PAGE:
Thank you for coming today. Thank you for your presence not only today, but also in our shared life through these years that I have been with you. On days like this, I am especially thankful for your presence and good will, the effort of many volunteers, congregational leaders, and staff as, for sixteen Easters, we have shared together the ministry of this congregation in the heart of the city. Thank you for coming today and for our life together.
The Lord is risen. It is Easter. Easter is the festival of new life, of renewal, of recovery after a cold winter, of resurrection of our spirits, of resuscitation of the hope in the human heart, of revival of our depleted strength, of regeneration after disintegration. Renewal, recovery, resurrection, resuscitation, revival, and regeneration: these are the themes of this day.
And each of us can recall a time when we have made that recovery, or turned that corner, picked ourselves up, resuscitated and revived our strength, and recharged and renewed our lives again: often in the face of difficult challenges and obstacles. Easter is about all of that renewal. And I hope in your life’s journey many times you experience this pattern of life through death, hope through despair.
And Easter is also the renewal of our earth, the growing warmth and light, the recovery from the winter’s cold, the recharging of the natural order as the northern hemisphere springs to life. It is springtime. The bunnies are active, the grass is growing, the browns are fading as the greens emerge, the warm rains water the earth, and soon the flowers of Pentecost will burst forth. This natural renewal regenerates our spirits and is an important part of this festival. And I hope in your life’s journey you have a full measure of nature’s spring time joys.
But as important as recovery is, and as important as springtime is, there is something else about this day: something actually rather ragged and awkward, unsettling, and disturbing. For there is something to this Easter thing that is wild, chaotic, beyond our reasonable explanations, homogenized experience, and easily understood natural metaphors. Easter is not only about butterflies. It is also about earthquakes. Easter recalls the breaking of the bonds of death, a shattering of the forms that limit life, the sudden not gradual movement of God, just beyond our capacity to understand, into a fear inspiring new vision beyond the horizons we usually use to figure out where and who we are.
Easter is not only about the recoveries we make as we get back to a normal life and the wonderful Wisconsin spring. It speaks of a risen Christ, battered and broken, now standing before us and challenging us to rise up from that death dealing prepackaged existence we construct for ourselves out of the anxieties that define everyday life. Easter may start with recovery programs that pull life together and springtime flowers, but it never ends there. It moves into an awesome vision of the risen Christ calling us to a way of life beyond what we now know. Easter is a living corpse challenging any smug solutions to what we consider to be the important challenges built around our current preoccupations. Easter is a living corpse, standing before us, whispering in a voice at first so hard to hear, but clearly saying: there is something more to this whole God thing.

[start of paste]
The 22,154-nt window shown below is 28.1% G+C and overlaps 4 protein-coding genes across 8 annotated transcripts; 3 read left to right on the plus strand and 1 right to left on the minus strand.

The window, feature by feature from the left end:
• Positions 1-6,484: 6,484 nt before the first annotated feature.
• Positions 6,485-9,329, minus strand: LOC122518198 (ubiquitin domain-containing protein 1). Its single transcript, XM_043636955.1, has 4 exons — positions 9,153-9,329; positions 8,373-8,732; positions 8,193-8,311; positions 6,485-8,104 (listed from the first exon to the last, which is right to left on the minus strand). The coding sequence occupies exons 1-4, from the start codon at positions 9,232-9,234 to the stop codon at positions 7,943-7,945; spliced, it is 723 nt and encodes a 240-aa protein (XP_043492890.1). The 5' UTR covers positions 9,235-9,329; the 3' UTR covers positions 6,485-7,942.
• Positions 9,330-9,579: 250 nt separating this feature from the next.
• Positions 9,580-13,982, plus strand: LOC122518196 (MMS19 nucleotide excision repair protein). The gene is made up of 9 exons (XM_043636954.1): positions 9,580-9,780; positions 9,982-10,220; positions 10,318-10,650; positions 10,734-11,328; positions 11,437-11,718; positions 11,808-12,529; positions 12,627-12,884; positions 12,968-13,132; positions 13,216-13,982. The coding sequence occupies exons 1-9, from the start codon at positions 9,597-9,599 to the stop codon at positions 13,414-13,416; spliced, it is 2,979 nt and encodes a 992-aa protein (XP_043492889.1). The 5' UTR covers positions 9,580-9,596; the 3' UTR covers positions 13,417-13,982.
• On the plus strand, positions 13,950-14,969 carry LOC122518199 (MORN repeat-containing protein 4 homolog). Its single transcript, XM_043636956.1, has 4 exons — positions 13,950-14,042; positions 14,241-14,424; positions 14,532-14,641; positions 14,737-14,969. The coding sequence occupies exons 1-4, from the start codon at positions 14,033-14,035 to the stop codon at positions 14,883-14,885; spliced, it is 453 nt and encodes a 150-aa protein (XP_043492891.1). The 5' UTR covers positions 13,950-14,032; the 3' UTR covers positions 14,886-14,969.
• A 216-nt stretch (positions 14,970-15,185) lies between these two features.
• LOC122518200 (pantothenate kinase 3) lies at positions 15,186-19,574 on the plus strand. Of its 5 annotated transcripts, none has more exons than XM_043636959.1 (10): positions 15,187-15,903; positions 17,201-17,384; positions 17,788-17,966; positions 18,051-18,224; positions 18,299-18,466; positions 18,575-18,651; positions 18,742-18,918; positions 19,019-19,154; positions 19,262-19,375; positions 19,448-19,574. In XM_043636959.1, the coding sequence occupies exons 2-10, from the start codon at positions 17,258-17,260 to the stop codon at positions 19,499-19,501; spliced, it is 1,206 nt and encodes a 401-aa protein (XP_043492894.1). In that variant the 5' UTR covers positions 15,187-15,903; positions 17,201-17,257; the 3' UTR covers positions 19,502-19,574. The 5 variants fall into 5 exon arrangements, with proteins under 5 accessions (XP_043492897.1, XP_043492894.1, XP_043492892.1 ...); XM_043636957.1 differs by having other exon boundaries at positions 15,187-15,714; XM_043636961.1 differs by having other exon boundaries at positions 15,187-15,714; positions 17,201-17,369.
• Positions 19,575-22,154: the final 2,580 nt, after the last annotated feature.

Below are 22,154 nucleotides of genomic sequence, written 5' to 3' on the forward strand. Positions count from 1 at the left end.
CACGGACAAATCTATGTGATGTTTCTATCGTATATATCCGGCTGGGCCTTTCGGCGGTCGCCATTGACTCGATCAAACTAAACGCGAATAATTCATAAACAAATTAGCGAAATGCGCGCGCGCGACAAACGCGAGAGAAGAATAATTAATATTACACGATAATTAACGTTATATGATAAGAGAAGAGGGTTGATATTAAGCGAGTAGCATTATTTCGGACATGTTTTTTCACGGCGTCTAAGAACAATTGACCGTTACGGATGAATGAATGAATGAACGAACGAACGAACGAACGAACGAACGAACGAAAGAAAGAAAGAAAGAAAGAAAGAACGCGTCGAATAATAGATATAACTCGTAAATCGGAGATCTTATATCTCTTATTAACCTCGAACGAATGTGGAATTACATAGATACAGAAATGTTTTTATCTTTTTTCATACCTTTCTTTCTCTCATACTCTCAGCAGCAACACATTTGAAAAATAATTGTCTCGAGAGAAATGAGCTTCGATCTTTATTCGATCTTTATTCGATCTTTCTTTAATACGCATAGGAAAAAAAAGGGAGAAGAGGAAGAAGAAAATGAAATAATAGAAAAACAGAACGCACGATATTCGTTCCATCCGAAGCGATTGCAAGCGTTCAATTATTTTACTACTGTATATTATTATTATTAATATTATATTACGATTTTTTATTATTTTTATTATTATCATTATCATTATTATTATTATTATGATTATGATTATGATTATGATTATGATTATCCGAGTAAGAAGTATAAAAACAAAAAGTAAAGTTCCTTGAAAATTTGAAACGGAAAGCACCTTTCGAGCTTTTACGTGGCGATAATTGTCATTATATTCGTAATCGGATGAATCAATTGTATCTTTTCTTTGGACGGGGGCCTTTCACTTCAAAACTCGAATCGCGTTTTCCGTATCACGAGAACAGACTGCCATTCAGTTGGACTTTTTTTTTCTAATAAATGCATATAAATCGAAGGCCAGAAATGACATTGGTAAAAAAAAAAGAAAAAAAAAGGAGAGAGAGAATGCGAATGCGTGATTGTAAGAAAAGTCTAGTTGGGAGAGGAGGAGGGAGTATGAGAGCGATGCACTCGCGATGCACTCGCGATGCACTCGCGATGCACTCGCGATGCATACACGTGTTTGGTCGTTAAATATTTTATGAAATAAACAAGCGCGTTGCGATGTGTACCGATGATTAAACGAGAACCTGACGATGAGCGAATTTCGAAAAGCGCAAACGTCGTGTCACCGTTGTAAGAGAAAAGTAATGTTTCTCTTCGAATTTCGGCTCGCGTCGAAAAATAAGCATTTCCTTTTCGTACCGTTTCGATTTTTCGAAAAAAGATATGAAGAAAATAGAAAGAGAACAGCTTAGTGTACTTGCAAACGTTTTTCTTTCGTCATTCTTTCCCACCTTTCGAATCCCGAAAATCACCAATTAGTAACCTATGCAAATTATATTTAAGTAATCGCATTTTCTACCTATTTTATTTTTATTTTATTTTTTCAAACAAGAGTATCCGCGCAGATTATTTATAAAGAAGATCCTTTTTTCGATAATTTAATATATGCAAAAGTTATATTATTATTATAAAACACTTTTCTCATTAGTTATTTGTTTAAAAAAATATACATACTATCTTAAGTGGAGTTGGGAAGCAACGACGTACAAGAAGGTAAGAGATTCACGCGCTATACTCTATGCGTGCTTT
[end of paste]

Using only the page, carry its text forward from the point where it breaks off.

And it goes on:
For us American Christians, who are so skilled at making our faith into the handmaiden who serves the bride we have made of our own viewpoints and lifestyles, this side of Easter is ragged and awkward and disturbing. But in the New Testament, the first reaction to Easter is fear. There is something more to this whole God thing. Sure, enjoy the sun. Solve your problems. But there is something more to life than making it through.
We are most aware of this more when we, like Jesus and those first followers, are broken and battered; standing at the fresh graveside of someone we love. There the walls that confine our awareness are thinned by the sorrow that penetrates the usual layers of varnish we use to preserve our self understandings. When life’s boundaries are thinned by sorrow, the vision of the risen one seeps through to our souls. And we hear that whisper: there is something more. Of course we will suffer. Of course we will die. And then there is something more, something beyond our knowing or explaining or domesticating into convenient conceptions of heaven which are really only the extensions of our own desires. No, there is something more to this God thing.
Encountering this wild mystery, ragged and awkward, unsettling and disturbing, we are jolted into a new way to think and live. We are propelled by the strength of the quake into the delight of compassion, the excitement of promise, the wonder of hope, and the fullness of song. Enjoy the sun and solve your problems. But there is a disturbing more to Easter. In its whispering voice it shares its secret: that death and life are not two different things, but two different dimensions of a deeper thing we do not yet understand.
This deeper thing about life and death propels us into the current of a mighty stream, the great movement of all things in creation into their ultimate reunion with God. And we, with all our hopes and fears, are only a very small piece of that grand movement as life and death are revealed to be only different dimensions of the divine design of God. There is something more. And today, at this empty tomb, with the stones that keep things in their place all rolled back, we stand in the presence of the wild awe and mystery of the day. May God be with us as we encounter now this transforming Christ.